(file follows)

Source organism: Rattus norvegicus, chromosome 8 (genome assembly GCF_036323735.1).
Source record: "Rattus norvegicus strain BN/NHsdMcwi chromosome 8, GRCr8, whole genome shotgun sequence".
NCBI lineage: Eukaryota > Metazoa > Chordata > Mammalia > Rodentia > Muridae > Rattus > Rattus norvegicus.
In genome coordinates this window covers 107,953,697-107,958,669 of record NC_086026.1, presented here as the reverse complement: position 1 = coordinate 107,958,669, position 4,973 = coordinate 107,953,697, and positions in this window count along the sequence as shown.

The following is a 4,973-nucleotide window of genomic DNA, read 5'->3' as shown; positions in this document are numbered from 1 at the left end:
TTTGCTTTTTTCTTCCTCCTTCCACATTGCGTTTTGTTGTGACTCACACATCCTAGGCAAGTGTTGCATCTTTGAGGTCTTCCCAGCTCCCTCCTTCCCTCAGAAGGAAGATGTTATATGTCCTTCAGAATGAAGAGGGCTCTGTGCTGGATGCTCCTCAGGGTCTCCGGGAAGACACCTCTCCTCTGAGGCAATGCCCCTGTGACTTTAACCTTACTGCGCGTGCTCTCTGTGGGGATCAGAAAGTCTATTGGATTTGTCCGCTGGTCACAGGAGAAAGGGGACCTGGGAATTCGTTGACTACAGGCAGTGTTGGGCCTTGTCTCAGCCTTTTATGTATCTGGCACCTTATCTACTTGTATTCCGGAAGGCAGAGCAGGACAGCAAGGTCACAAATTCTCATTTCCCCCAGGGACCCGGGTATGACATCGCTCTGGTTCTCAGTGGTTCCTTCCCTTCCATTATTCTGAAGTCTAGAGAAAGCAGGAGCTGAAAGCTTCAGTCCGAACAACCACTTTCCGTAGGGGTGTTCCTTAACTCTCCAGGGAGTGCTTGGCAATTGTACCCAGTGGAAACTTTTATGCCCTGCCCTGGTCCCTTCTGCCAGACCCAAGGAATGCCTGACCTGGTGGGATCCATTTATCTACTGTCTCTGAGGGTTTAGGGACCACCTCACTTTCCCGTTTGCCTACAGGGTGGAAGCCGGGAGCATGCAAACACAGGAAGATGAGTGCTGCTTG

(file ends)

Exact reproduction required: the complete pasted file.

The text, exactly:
Source organism: Rattus norvegicus, chromosome 8 (genome assembly GCF_036323735.1).
Source record: "Rattus norvegicus strain BN/NHsdMcwi chromosome 8, GRCr8, whole genome shotgun sequence".
NCBI lineage: Eukaryota > Metazoa > Chordata > Mammalia > Rodentia > Muridae > Rattus > Rattus norvegicus.
In genome coordinates this window covers 107,953,697-107,958,669 of record NC_086026.1, presented here as the reverse complement: position 1 = coordinate 107,958,669, position 4,973 = coordinate 107,953,697, and positions in this window count along the sequence as shown.

The following is a 4,973-nucleotide window of genomic DNA, read 5'->3' as shown; positions in this document are numbered from 1 at the left end:
TTTGCTTTTTTCTTCCTCCTTCCACATTGCGTTTTGTTGTGACTCACACATCCTAGGCAAGTGTTGCATCTTTGAGGTCTTCCCAGCTCCCTCCTTCCCTCAGAAGGAAGATGTTATATGTCCTTCAGAATGAAGAGGGCTCTGTGCTGGATGCTCCTCAGGGTCTCCGGGAAGACACCTCTCCTCTGAGGCAATGCCCCTGTGACTTTAACCTTACTGCGCGTGCTCTCTGTGGGGATCAGAAAGTCTATTGGATTTGTCCGCTGGTCACAGGAGAAAGGGGACCTGGGAATTCGTTGACTACAGGCAGTGTTGGGCCTTGTCTCAGCCTTTTATGTATCTGGCACCTTATCTACTTGTATTCCGGAAGGCAGAGCAGGACAGCAAGGTCACAAATTCTCATTTCCCCCAGGGACCCGGGTATGACATCGCTCTGGTTCTCAGTGGTTCCTTCCCTTCCATTATTCTGAAGTCTAGAGAAAGCAGGAGCTGAAAGCTTCAGTCCGAACAACCACTTTCCGTAGGGGTGTTCCTTAACTCTCCAGGGAGTGCTTGGCAATTGTACCCAGTGGAAACTTTTATGCCCTGCCCTGGTCCCTTCTGCCAGACCCAAGGAATGCCTGACCTGGTGGGATCCATTTATCTACTGTCTCTGAGGGTTTAGGGACCACCTCACTTTCCCGTTTGCCTACAGGGTGGAAGCCGGGAGCATGCAAACACAGGAAGATGAGTGCTGCTTG